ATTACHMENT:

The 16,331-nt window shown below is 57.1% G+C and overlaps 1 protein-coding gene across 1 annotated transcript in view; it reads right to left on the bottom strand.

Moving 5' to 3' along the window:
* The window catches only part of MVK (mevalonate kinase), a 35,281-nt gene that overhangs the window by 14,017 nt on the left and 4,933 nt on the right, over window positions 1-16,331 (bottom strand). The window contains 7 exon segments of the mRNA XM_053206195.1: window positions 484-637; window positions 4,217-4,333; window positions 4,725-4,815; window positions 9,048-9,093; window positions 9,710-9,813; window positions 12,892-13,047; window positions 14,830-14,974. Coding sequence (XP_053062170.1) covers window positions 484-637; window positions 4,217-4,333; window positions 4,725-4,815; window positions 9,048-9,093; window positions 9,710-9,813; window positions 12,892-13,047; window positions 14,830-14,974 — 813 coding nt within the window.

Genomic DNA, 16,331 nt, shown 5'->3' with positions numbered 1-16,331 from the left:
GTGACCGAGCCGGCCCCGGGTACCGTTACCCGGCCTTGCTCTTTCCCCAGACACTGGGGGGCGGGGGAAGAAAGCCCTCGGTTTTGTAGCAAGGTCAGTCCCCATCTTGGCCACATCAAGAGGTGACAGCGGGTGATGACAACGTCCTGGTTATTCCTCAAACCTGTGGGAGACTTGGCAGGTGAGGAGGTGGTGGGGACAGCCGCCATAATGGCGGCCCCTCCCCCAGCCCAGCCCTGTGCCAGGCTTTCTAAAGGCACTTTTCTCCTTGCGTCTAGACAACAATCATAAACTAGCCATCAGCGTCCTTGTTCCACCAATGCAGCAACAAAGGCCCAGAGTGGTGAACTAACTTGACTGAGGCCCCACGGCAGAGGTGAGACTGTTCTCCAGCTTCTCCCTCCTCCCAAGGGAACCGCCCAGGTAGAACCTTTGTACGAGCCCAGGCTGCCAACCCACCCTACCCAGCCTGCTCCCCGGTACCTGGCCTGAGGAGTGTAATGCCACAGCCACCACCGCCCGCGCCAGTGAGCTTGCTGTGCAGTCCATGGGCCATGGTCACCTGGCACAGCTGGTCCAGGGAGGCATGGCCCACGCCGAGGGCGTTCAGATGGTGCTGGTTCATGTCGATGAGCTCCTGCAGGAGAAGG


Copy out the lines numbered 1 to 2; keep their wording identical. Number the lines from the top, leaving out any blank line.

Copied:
The 16,331-nt window shown below is 57.1% G+C and overlaps 1 protein-coding gene across 1 annotated transcript in view; it reads right to left on the bottom strand.

Moving 5' to 3' along the window: